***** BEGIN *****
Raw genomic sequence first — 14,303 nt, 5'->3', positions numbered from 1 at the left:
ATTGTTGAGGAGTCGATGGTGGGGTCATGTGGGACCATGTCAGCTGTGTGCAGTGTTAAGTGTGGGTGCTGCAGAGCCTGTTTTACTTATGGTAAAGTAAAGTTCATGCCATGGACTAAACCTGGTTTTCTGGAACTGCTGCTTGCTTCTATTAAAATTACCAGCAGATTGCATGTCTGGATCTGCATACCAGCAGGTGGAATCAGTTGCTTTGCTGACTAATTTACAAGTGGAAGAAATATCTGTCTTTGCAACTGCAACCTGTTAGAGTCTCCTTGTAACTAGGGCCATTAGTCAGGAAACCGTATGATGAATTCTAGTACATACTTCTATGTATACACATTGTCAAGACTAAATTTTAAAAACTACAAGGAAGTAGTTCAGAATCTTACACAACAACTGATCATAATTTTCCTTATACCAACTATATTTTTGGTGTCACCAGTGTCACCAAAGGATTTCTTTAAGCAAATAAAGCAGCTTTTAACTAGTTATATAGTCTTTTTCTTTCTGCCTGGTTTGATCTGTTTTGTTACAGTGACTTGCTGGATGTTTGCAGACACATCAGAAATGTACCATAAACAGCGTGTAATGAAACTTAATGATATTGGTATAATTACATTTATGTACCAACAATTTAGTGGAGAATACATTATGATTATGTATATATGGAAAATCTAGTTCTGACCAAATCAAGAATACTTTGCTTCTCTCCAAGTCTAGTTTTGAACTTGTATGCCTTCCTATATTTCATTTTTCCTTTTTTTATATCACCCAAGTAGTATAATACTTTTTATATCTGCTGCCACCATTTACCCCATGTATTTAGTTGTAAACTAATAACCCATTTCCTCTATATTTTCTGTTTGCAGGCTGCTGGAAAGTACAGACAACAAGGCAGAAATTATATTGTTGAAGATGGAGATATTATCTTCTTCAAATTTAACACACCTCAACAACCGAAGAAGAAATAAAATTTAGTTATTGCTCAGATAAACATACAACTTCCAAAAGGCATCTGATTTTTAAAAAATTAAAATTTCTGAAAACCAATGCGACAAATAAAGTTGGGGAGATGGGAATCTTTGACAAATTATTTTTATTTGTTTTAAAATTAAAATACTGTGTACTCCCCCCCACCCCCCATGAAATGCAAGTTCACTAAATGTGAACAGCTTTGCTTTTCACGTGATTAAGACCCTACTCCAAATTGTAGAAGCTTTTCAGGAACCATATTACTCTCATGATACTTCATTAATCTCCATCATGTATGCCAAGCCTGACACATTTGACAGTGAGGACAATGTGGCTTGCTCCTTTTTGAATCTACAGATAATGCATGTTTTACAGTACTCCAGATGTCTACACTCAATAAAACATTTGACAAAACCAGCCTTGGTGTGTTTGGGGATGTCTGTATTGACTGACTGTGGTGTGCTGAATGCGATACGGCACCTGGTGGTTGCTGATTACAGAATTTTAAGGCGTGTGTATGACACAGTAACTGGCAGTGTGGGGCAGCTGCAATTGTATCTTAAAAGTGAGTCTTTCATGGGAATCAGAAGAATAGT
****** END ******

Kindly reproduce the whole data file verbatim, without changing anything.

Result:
Raw genomic sequence first — 14,303 nt, 5'->3', positions numbered from 1 at the left:
ATTGTTGAGGAGTCGATGGTGGGGTCATGTGGGACCATGTCAGCTGTGTGCAGTGTTAAGTGTGGGTGCTGCAGAGCCTGTTTTACTTATGGTAAAGTAAAGTTCATGCCATGGACTAAACCTGGTTTTCTGGAACTGCTGCTTGCTTCTATTAAAATTACCAGCAGATTGCATGTCTGGATCTGCATACCAGCAGGTGGAATCAGTTGCTTTGCTGACTAATTTACAAGTGGAAGAAATATCTGTCTTTGCAACTGCAACCTGTTAGAGTCTCCTTGTAACTAGGGCCATTAGTCAGGAAACCGTATGATGAATTCTAGTACATACTTCTATGTATACACATTGTCAAGACTAAATTTTAAAAACTACAAGGAAGTAGTTCAGAATCTTACACAACAACTGATCATAATTTTCCTTATACCAACTATATTTTTGGTGTCACCAGTGTCACCAAAGGATTTCTTTAAGCAAATAAAGCAGCTTTTAACTAGTTATATAGTCTTTTTCTTTCTGCCTGGTTTGATCTGTTTTGTTACAGTGACTTGCTGGATGTTTGCAGACACATCAGAAATGTACCATAAACAGCGTGTAATGAAACTTAATGATATTGGTATAATTACATTTATGTACCAACAATTTAGTGGAGAATACATTATGATTATGTATATATGGAAAATCTAGTTCTGACCAAATCAAGAATACTTTGCTTCTCTCCAAGTCTAGTTTTGAACTTGTATGCCTTCCTATATTTCATTTTTCCTTTTTTTATATCACCCAAGTAGTATAATACTTTTTATATCTGCTGCCACCATTTACCCCATGTATTTAGTTGTAAACTAATAACCCATTTCCTCTATATTTTCTGTTTGCAGGCTGCTGGAAAGTACAGACAACAAGGCAGAAATTATATTGTTGAAGATGGAGATATTATCTTCTTCAAATTTAACACACCTCAACAACCGAAGAAGAAATAAAATTTAGTTATTGCTCAGATAAACATACAACTTCCAAAAGGCATCTGATTTTTAAAAAATTAAAATTTCTGAAAACCAATGCGACAAATAAAGTTGGGGAGATGGGAATCTTTGACAAATTATTTTTATTTGTTTTAAAATTAAAATACTGTGTACTCCCCCCCACCCCCCATGAAATGCAAGTTCACTAAATGTGAACAGCTTTGCTTTTCACGTGATTAAGACCCTACTCCAAATTGTAGAAGCTTTTCAGGAACCATATTACTCTCATGATACTTCATTAATCTCCATCATGTATGCCAAGCCTGACACATTTGACAGTGAGGACAATGTGGCTTGCTCCTTTTTGAATCTACAGATAATGCATGTTTTACAGTACTCCAGATGTCTACACTCAATAAAACATTTGACAAAACCAGCCTTGGTGTGTTTGGGGATGTCTGTATTGACTGACTGTGGTGTGCTGAATGCGATACGGCACCTGGTGGTTGCTGATTACAGAATTTTAAGGCGTGTGTATGACACAGTAACTGGCAGTGTGGGGCAGCTGCAATTGTATCTTAAAAGTGAGTCTTTCATGGGAATCAGAAGAATAGT